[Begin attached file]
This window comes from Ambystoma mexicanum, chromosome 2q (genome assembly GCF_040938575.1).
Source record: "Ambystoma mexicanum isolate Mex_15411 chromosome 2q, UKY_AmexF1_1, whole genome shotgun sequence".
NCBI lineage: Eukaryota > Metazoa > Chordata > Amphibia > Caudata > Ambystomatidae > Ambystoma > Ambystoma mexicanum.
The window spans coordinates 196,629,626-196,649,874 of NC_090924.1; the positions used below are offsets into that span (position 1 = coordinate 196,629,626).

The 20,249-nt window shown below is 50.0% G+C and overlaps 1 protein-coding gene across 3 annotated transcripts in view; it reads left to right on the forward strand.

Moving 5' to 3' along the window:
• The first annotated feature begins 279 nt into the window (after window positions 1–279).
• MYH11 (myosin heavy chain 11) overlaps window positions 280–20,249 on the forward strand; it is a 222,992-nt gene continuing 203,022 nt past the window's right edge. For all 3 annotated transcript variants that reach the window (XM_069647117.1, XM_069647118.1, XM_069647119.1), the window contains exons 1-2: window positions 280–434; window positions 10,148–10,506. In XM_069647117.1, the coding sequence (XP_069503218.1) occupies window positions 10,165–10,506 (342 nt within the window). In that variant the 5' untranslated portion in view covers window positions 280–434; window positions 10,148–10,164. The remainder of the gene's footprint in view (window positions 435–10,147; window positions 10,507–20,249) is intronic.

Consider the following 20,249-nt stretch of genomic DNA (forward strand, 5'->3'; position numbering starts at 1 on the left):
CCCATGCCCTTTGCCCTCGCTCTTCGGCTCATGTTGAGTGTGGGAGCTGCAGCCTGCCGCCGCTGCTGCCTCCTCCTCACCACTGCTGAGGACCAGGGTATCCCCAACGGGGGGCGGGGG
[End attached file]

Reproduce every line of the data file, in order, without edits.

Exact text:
This window comes from Ambystoma mexicanum, chromosome 2q (genome assembly GCF_040938575.1).
Source record: "Ambystoma mexicanum isolate Mex_15411 chromosome 2q, UKY_AmexF1_1, whole genome shotgun sequence".
NCBI lineage: Eukaryota > Metazoa > Chordata > Amphibia > Caudata > Ambystomatidae > Ambystoma > Ambystoma mexicanum.
The window spans coordinates 196,629,626-196,649,874 of NC_090924.1; the positions used below are offsets into that span (position 1 = coordinate 196,629,626).

The 20,249-nt window shown below is 50.0% G+C and overlaps 1 protein-coding gene across 3 annotated transcripts in view; it reads left to right on the forward strand.

Moving 5' to 3' along the window:
• The first annotated feature begins 279 nt into the window (after window positions 1–279).
• MYH11 (myosin heavy chain 11) overlaps window positions 280–20,249 on the forward strand; it is a 222,992-nt gene continuing 203,022 nt past the window's right edge. For all 3 annotated transcript variants that reach the window (XM_069647117.1, XM_069647118.1, XM_069647119.1), the window contains exons 1-2: window positions 280–434; window positions 10,148–10,506. In XM_069647117.1, the coding sequence (XP_069503218.1) occupies window positions 10,165–10,506 (342 nt within the window). In that variant the 5' untranslated portion in view covers window positions 280–434; window positions 10,148–10,164. The remainder of the gene's footprint in view (window positions 435–10,147; window positions 10,507–20,249) is intronic.

Consider the following 20,249-nt stretch of genomic DNA (forward strand, 5'->3'; position numbering starts at 1 on the left):
CCCATGCCCTTTGCCCTCGCTCTTCGGCTCATGTTGAGTGTGGGAGCTGCAGCCTGCCGCCGCTGCTGCCTCCTCCTCACCACTGCTGAGGACCAGGGTATCCCCAACGGGGGGCGGGGG